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The new .NET 7.0 IParsable<TSelf> interface

Parsable of TSelf interface - Copy

As I explained in the post C# 11 static abstract members, C# 11 let’s write static abstract members in interface. This feature was mostly introduced to implement the new .NET 7.0 genetic math library, also explained in this article.

However static abstract members in interface opens the door to a whole new range of syntax possibility. One of this possibility is generic parsing through the new .NET 7.0 System.IParsable<TSelf> interface:

Thanks to this interface and its static abstract methods, it is now possible to have a generic extension method that parses a string to anything. Here is an example of such Parse<T>() method with a class Person implementing IParsable<Person> :

Notes on IParsable<T>

As the code sample above suggests, in .NET 7.0 IParsable<T> is implemented by all numeric types Int32, Byte, Double… but also by other types usually subject to parsing like DateTime, DateOnly or Guid.

One limitation of these new parsing APIs is that it assumes that the entire string is the value. You can easily provides your own parsing interfaces that take the start index as input and returns the number of char consumed. This way one can chain parsing operations on a string:

Alternatively .NET 7.0 provides the similar interface ISpanParsable<T> to parse from any ReadOnlySpan<Char> that typically represents a sub-string.

Generic Parsing before .NET 7.0

Just think about it: there were no easy way to implement generic parsing before .NET 7.0 and C# 11. One could have used Reflection as shown in the code ample below:

But this implementation is slower because of reflection cost. And one certainly doesn’t want a performance penalty each time a parsing occurs.

Even worst, the compile-time safety is not here to prevent calling Parse<T>() on a type T that has no Parse(string):T method.

Generic Factory Pattern

Generic parsing is just an example of the Generic Factory Pattern made possible with C#11 static abstract. We can now have in our code base sweet interfaces like IParsebleFromJson or IParsebleFromXml that promote abstraction and re-use through generic algorithms.

But parsing is not the only use-case of generic factories. The code sample below proposes an extension method BuildVector<TNumeric>() that builds a vector from any array of numerics:

The Curiously Recurring Template Pattern (CRTP)

Actually the syntax interface IParsable<TSelf> where TSelf : IParsable<TSelf> is known in C++ as the Curiously Recurring Template Pattern (CRTP). This syntax allows an interface to declare methods with parameters or return type typed with the concrete type that implements the interface (like Parse(....) that returns a TSelf).

However there is no syntax to enforce that TSelf refers to the type that actually implements the interface. In the screenshot below we can see that class Person : IParsable<Employee> compiles and runs properly. This is why the new rule CA2260 emits a warning in this situation.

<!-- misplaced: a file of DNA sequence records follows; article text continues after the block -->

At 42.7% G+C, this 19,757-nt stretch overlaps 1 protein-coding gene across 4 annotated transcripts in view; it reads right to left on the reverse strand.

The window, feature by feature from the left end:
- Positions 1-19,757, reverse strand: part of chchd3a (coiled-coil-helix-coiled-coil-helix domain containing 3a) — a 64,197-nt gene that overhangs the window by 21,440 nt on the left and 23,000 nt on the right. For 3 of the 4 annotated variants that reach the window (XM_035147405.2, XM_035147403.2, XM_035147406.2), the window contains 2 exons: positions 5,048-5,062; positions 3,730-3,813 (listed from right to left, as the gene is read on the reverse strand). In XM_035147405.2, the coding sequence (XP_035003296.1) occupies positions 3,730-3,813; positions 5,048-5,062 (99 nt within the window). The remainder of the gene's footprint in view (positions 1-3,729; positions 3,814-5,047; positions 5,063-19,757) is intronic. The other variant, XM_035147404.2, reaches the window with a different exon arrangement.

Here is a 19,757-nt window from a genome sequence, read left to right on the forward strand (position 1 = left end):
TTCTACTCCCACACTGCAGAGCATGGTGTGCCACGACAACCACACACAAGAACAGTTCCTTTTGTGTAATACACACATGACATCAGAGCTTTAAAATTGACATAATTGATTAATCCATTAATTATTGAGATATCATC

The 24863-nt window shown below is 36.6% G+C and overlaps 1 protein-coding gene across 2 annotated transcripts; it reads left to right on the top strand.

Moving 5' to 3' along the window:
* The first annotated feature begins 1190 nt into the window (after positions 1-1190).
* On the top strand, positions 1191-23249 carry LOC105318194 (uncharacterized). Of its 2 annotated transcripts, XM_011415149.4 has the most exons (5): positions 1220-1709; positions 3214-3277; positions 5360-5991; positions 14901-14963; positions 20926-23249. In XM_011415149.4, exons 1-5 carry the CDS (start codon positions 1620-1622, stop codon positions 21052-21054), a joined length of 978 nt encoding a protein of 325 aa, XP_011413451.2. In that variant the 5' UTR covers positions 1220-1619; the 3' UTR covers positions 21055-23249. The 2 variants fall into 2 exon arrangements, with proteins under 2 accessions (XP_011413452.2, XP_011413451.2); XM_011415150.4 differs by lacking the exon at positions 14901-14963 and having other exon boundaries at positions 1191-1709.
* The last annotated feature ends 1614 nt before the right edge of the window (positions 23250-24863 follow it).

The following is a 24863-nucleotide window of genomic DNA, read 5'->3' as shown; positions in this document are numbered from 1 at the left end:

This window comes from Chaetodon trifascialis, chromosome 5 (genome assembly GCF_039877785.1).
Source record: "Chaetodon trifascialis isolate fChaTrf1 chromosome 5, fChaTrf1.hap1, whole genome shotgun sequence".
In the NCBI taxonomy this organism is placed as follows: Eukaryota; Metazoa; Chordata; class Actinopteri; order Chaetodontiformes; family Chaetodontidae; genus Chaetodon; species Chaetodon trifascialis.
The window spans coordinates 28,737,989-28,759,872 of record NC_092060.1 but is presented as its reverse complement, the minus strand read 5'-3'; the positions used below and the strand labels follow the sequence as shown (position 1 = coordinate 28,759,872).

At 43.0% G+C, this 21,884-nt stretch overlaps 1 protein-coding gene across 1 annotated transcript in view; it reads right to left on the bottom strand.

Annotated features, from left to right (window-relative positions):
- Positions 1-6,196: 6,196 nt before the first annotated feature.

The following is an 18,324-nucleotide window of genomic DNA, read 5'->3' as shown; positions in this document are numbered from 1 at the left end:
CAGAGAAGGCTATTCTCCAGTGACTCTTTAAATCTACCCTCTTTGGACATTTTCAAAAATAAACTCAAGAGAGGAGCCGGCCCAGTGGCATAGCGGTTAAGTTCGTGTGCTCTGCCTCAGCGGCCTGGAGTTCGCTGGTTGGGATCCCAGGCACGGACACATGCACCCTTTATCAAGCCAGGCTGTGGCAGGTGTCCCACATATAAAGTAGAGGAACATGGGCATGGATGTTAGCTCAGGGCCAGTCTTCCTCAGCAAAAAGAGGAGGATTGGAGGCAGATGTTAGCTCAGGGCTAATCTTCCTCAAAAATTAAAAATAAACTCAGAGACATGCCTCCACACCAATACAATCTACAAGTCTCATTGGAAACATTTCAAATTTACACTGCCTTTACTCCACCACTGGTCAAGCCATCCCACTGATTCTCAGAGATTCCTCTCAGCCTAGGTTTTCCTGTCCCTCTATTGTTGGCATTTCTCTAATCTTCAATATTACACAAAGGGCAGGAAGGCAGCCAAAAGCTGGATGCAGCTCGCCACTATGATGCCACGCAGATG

Curiously Recurring Template Pattern


This new IParsable<TSelf> interface looks like a small new feature but it’s a tree that hides the forest of a new range of convenient syntaxes based on static abstraction.


My dad being an early programmer in the 70's, I have been fortunate to switch from playing with Lego, to program my own micro-games, when I was still a kid. Since then I never stop programming.

I graduated in Mathematics and Software engineering. After a decade of C++ programming and consultancy, I got interested in the brand new .NET platform in 2002. I had the chance to write the best-seller book (in French) on .NET and C#, published by O'Reilly and also did manage some academic and professional courses on the platform and C#.

Over my consulting years I built an expertise about the architecture, the evolution and the maintenance challenges of large & complex real-world applications. It seemed like the spaghetti & entangled monolithic legacy concerned every sufficiently large team. As a consequence, I got interested in static code analysis and started the project NDepend in 2004.

Nowadays NDepend is a full-fledged Independent Software Vendor (ISV). With more than 12.000 client companies, including many of the Fortune 500 ones, NDepend offers deeper insight and full control on their application to a wide range of professional users around the world.

I live with my wife and our twin kids Léna and Paul in the beautiful island of Mauritius in the Indian Ocean.


  1. As with all generic impl, these new syntaxes make testing easier since not necessarily all generic types parameter consumed at runtime have to be tested. However if you care for 100% testing coverage (and you should IMHO) all parsing implementation should be thoroughly tested.

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